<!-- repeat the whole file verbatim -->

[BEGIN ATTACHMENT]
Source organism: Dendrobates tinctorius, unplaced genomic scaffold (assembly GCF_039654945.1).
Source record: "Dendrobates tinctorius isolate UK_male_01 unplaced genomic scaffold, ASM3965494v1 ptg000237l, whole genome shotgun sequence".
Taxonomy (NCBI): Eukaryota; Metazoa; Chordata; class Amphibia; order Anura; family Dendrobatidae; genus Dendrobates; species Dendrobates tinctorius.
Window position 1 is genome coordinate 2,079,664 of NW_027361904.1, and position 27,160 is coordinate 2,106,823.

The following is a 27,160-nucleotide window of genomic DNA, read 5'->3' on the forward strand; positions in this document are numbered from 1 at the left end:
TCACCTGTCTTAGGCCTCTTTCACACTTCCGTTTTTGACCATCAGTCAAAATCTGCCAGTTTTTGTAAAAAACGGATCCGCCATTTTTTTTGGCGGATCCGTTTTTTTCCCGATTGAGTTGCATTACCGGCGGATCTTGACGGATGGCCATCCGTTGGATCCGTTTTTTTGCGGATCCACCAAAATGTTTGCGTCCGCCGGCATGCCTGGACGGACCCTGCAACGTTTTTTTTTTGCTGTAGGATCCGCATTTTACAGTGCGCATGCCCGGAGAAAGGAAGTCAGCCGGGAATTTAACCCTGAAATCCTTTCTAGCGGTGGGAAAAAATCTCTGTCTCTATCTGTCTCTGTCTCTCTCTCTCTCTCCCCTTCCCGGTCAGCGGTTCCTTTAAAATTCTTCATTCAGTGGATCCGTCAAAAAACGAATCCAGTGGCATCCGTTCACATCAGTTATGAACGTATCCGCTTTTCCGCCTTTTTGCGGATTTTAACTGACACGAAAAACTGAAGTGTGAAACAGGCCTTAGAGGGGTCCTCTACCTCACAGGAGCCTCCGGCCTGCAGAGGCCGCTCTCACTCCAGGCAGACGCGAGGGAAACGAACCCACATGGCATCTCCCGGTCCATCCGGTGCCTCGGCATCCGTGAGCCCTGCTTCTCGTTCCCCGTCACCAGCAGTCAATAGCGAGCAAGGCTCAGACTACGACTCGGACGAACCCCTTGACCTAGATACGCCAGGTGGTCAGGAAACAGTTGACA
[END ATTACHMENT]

Source organism: Dendrobates tinctorius, unplaced genomic scaffold (assembly GCF_039654945.1).
Source record: "Dendrobates tinctorius isolate UK_male_01 unplaced genomic scaffold, ASM3965494v1 ptg000237l, whole genome shotgun sequence".
Taxonomy (NCBI): Eukaryota; Metazoa; Chordata; class Amphibia; order Anura; family Dendrobatidae; genus Dendrobates; species Dendrobates tinctorius.
Window position 1 is genome coordinate 2,079,664 of NW_027361904.1, and position 27,160 is coordinate 2,106,823.

The following is a 27,160-nucleotide window of genomic DNA, read 5'->3' on the forward strand; positions in this document are numbered from 1 at the left end:
TCACCTGTCTTAGGCCTCTTTCACACTTCCGTTTTTGACCATCAGTCAAAATCTGCCAGTTTTTGTAAAAAACGGATCCGCCATTTTTTTTGGCGGATCCGTTTTTTTCCCGATTGAGTTGCATTACCGGCGGATCTTGACGGATGGCCATCCGTTGGATCCGTTTTTTTGCGGATCCACCAAAATGTTTGCGTCCGCCGGCATGCCTGGACGGACCCTGCAACGTTTTTTTTTTGCTGTAGGATCCGCATTTTACAGTGCGCATGCCCGGAGAAAGGAAGTCAGCCGGGAATTTAACCCTGAAATCCTTTCTAGCGGTGGGAAAAAATCTCTGTCTCTATCTGTCTCTGTCTCTCTCTCTCTCTCCCCTTCCCGGTCAGCGGTTCCTTTAAAATTCTTCATTCAGTGGATCCGTCAAAAAACGAATCCAGTGGCATCCGTTCACATCAGTTATGAACGTATCCGCTTTTCCGCCTTTTTGCGGATTTTAACTGACACGAAAAACTGAAGTGTGAAACAGGCCTTAGAGGGGTCCTCTACCTCACAGGAGCCTCCGGCCTGCAGAGGCCGCTCTCACTCCAGGCAGACGCGAGGGAAACGAACCCACATGGCATCTCCCGGTCCATCCGGTGCCTCGGCATCCGTGAGCCCTGCTTCTCGTTCCCCGTCACCAGCAGTCAATAGCGAGCAAGGCTCAGACTACGACTCGGACGAACCCCTTGACCTAGATACGCCAGGTGGTCAGGAAACAGTTGACA